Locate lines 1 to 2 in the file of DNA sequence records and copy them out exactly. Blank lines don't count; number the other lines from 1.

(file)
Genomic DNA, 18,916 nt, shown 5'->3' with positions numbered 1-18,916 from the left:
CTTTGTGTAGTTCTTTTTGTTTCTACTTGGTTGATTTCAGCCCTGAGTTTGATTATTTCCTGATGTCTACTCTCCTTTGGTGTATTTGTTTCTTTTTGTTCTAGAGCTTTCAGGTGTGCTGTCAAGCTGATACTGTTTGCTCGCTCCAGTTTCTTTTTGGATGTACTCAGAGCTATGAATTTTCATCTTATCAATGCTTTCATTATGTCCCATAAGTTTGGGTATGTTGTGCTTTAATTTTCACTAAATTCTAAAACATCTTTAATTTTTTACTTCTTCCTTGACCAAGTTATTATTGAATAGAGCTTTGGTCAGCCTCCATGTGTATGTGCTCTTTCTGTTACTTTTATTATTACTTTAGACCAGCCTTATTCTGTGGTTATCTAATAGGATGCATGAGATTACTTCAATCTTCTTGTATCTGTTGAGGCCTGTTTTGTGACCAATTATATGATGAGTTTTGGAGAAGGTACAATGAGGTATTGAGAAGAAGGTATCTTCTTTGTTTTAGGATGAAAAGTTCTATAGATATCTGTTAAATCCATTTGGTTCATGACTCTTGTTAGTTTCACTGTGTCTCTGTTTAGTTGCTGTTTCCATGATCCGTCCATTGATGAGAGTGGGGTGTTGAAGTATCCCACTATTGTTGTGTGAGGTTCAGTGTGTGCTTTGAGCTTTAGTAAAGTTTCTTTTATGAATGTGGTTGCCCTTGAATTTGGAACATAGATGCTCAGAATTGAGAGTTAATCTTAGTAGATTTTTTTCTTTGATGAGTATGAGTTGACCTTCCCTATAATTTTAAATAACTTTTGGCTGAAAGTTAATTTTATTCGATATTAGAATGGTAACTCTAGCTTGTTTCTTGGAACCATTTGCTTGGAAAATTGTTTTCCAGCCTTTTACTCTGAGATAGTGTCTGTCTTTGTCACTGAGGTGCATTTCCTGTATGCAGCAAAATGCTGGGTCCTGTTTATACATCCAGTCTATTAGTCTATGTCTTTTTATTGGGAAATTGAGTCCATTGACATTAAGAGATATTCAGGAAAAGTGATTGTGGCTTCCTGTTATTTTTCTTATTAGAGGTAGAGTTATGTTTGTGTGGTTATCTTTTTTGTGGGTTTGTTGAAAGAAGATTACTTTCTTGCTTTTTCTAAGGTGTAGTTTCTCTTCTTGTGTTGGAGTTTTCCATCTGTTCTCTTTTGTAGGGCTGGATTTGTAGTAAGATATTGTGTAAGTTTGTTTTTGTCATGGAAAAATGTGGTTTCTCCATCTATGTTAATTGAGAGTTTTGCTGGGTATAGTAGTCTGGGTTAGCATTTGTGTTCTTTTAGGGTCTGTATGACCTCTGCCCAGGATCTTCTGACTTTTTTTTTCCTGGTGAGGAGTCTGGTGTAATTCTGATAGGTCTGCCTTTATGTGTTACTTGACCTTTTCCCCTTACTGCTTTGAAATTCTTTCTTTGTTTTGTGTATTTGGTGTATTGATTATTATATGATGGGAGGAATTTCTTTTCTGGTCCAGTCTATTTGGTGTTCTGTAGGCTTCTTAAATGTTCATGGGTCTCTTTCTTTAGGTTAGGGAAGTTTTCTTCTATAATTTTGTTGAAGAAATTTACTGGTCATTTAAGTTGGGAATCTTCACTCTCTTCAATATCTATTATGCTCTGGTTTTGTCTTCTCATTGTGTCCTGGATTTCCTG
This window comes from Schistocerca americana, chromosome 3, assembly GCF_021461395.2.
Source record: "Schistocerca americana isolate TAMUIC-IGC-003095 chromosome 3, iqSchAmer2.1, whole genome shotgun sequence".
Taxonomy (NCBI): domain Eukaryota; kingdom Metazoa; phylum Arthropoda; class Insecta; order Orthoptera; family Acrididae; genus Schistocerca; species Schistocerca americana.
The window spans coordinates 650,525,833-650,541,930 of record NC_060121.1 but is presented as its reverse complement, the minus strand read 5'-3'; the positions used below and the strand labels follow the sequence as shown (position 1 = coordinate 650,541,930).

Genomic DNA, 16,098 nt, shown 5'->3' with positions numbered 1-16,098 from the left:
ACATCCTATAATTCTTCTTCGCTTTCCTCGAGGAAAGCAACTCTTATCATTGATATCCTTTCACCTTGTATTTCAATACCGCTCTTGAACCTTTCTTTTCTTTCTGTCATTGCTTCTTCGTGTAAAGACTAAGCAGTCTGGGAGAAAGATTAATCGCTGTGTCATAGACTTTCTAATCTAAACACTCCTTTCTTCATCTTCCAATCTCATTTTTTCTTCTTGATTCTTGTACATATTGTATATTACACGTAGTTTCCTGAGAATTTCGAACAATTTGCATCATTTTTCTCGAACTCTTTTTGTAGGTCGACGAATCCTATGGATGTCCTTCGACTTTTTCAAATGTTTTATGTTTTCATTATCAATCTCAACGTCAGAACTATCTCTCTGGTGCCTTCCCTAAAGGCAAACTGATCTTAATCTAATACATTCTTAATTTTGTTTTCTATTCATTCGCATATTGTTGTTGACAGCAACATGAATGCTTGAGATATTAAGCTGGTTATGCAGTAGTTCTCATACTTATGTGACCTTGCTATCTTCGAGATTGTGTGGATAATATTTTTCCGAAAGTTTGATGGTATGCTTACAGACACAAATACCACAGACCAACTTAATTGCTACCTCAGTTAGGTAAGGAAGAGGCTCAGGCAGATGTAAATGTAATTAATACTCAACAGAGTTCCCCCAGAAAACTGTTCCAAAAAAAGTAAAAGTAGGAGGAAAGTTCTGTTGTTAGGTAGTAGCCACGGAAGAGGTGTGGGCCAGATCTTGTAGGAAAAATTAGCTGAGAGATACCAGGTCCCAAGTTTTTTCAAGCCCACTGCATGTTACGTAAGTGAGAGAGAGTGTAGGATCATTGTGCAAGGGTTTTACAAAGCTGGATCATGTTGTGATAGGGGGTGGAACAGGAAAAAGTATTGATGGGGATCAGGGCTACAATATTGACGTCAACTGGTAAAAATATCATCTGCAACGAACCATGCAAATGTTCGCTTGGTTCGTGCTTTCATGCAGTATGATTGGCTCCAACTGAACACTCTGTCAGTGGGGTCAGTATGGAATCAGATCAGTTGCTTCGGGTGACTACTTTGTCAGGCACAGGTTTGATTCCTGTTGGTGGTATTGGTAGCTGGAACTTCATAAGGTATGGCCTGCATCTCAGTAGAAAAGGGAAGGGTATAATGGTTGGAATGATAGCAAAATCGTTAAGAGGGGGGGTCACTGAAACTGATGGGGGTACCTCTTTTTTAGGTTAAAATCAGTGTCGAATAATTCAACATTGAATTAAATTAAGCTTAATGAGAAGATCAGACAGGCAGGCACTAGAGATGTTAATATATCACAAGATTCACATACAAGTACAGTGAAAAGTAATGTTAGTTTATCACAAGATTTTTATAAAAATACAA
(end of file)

Genomic DNA, 18,916 nt, shown 5'->3' with positions numbered 1-18,916 from the left:
CTTTGTGTAGTTCTTTTTGTTTCTACTTGGTTGATTTCAGCCCTGAGTTTGATTATTTCCTGATGTCTACTCTCCTTTGGTGTATTTGTTTCTTTTTGTTCTAGAGCTTTCAGGTGTGCTGTCAAGCTGATACTGTTTGCTCGCTCCAGTTTCTTTTTGGATGTACTCAGAGCTATGAATTTTCATCTTATCAATGCTTTCATTATGTCCCATAAGTTTGGGTATGTTGTGCTTTAATTTTCACTAAATTCTAAAACATCTTTAATTTTTTACTTCTTCCTTGACCAAGTTATTATTGAATAGAGCTTTGGTCAGCCTCCATGTGTATGTGCTCTTTCTGTTACTTTTATTATTACTTTAGACCAGCCTTATTCTGTGGTTATCTAATAGGATGCATGAGATTACTTCAATCTTCTTGTATCTGTTGAGGCCTGTTTTGTGACCAATTATATGATGAGTTTTGGAGAAGGTACAATGAGGTATTGAGAAGAAGGTATCTTCTTTGTTTTAGGATGAAAAGTTCTATAGATATCTGTTAAATCCATTTGGTTCATGACTCTTGTTAGTTTCACTGTGTCTCTGTTTAGTTGCTGTTTCCATGATCCGTCCATTGATGAGAGTGGGGTGTTGAAGTATCCCACTATTGTTGTGTGAGGTTCAGTGTGTGCTTTGAGCTTTAGTAAAGTTTCTTTTATGAATGTGGTTGCCCTTGAATTTGGAACATAGATGCTCAGAATTGAGAGTTAATCTTAGTAGATTTTTTTCTTTGATGAGTATGAGTTGACCTTCCCTATAATTTTAAATAACTTTTGGCTGAAAGTTAATTTTATTCGATATTAGAATGGTAACTCTAGCTTGTTTCTTGGAACCATTTGCTTGGAAAATTGTTTTCCAGCCTTTTACTCTGAGATAGTGTCTGTCTTTGTCACTGAGGTGCATTTCCTGTATGCAGCAAAATGCTGGGTCCTGTTTATACATCCAGTCTATTAGTCTATGTCTTTTTATTGGGAAATTGAGTCCATTGACATTAAGAGATATTCAGGAAAAGTGATTGTGGCTTCCTGTTATTTTTCTTATTAGAGGTAGAGTTATGTTTGTGTGGTTATCTTTTTTGTGGGTTTGTTGAAAGAAGATTACTTTCTTGCTTTTTCTAAGGTGTAGTTTCTCTTCTTGTGTTGGAGTTTTCCATCTGTTCTCTTTTGTAGGGCTGGATTTGTAGTAAGATATTGTGTAAGTTTGTTTTTGTCATGGAAAAATGTGGTTTCTCCATCTATGTTAATTGAGAGTTTTGCTGGGTATAGTAGTCTGGGTTAGCATTTGTGTTCTTTTAGGGTCTGTATGACCTCTGCCCAGGATCTTCTGACTTTTTTTTTCCTGGTGAGGAGTCTGGTGTAATTCTGATAGGTCTGCCTTTATGTGTTACTTGACCTTTTCCCCTTACTGCTTTGAAATTCTTTCTTTGTTTTGTGTATTTGGTGTATTGATTATTATATGATGGGAGGAATTTCTTTTCTGGTCCAGTCTATTTGGTGTTCTGTAGGCTTCTTAAATGTTCATGGGTCTCTTTCTTTAGGTTAGGGAAGTTTTCTTCTATAATTTTGTTGAAGAAATTTACTGGTCATTTAAGTTGGGAATCTTCACTCTCTTCAATATCTATTATGCTCTGGTTTTGTCTTCTCATTGTGTCCTGGATTTCCTG